To conclude, we should stress that the methods and
tools provided by our framework can be applied in an
incremental way, depending on the wishes of the parties,
the economic stakes, and the timing constraints for drafting the contract.
1. The first level of application is a systematic (but
informal) definition of liabilities in the style of
Section 2. 3.
2. The second level is the formal definition of liabilities
as presented in Section 3. 3. This formal definition
itself can be more or less detailed and encompass only
a part of the liability rules defined informally. In
addition, it does not require a complete specification
of the software but only the properties relevant for the
targeted liability rules.
3. The third level is the implementation of a log infrastructure or the enhancement of existing logging facilities to ensure that all the information required to
establish liabilities will be available if a claim is raised.
An example of implementation of our framework is
described in Le Métayer et al.,
12 which defines a log
architecture for OSGi.
4. The fourth level is the implementation of a log analyzer to assist human experts in the otherwise tedious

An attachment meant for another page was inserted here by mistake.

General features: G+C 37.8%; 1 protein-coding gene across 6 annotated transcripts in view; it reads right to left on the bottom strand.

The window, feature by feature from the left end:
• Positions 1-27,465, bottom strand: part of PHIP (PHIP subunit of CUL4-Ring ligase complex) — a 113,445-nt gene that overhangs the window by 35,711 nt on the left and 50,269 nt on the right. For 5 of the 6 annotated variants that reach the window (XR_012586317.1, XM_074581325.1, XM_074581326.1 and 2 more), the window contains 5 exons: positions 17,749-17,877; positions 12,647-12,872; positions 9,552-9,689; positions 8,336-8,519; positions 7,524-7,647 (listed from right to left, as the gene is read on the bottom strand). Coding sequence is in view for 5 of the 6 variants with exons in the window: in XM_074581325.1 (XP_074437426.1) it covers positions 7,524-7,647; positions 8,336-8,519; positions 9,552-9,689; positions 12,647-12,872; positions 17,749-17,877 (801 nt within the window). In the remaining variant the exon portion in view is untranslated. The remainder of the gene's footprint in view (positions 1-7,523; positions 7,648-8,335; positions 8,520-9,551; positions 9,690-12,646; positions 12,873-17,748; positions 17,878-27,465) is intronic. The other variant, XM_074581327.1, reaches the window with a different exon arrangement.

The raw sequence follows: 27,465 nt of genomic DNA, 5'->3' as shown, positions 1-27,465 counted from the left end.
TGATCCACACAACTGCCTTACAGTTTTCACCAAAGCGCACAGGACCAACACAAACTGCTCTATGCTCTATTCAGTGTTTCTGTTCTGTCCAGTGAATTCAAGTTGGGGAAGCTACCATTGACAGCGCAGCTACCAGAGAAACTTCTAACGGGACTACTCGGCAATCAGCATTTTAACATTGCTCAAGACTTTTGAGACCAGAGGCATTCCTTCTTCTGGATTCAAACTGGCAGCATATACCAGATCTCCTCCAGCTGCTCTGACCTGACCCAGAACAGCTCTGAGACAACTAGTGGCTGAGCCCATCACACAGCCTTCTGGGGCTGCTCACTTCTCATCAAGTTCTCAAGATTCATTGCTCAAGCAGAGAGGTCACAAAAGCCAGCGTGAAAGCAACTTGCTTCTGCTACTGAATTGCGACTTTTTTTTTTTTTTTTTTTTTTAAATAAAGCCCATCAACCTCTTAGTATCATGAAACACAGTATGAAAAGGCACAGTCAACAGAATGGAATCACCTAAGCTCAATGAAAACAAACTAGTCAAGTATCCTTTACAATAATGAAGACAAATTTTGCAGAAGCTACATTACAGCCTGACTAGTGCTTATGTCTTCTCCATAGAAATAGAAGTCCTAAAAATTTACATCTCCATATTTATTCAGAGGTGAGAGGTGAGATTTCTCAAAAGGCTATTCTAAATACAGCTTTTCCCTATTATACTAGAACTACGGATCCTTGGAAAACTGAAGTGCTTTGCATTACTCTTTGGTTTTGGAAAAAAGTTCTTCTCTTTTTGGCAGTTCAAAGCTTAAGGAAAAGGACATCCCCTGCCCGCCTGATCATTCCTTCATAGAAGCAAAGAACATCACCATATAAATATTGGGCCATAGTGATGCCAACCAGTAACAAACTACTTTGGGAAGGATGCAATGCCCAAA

and error-prone log inspection.
5. A fifth level would be the verification of the correctness
of the log analyzer with respect to the formal definition
of liabilities (considering the correspondence between
log files and traces). This level would bring an
additional guarantee about the validity of the results
produced by the system.
Each of these levels contributes to reducing further the uncertainties with respect to liabilities and the
parties can decide to choose the level commensurate with
the risks involved with the potential failures of the system.
Last but not least, we are currently working on two
other key issues related to log files which have not been
discussed here: their optimization in terms of storage
(compaction, retention delay, etc.) using an index-based
factorization method and techniques to ensure their
authenticity and integrity17, 23 including trusted serialization of log items.
We would like to thank all the members of the LISE project,
who have, through many discussions and exchanges, contributed to the work described here, in particular Christophe
Alleaume, Valérie-Laure Benabou, Denis Beras, Christophe
Bidan, Gregor Goessler, Julien Le Clainche, Ludovic Mé, and
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Daniel Le Métayer and Manuel Maarek,
InrIa, Grenoble rhône-alpes, France.
Eduardo Mazza and Marie-Laure Potet,
VerIMaG, university of Grenoble, France.
Stéphane Frénot, InrIa, Grenoble
rhône-alpes, and Insa, lyon, France.
Valérie Viet Triem Tong, ssIr, supélec
nicolas Craipeau, PrInt, university of
Ronan hardouin, dante, university of
Versailles, saint-Quentin, France.
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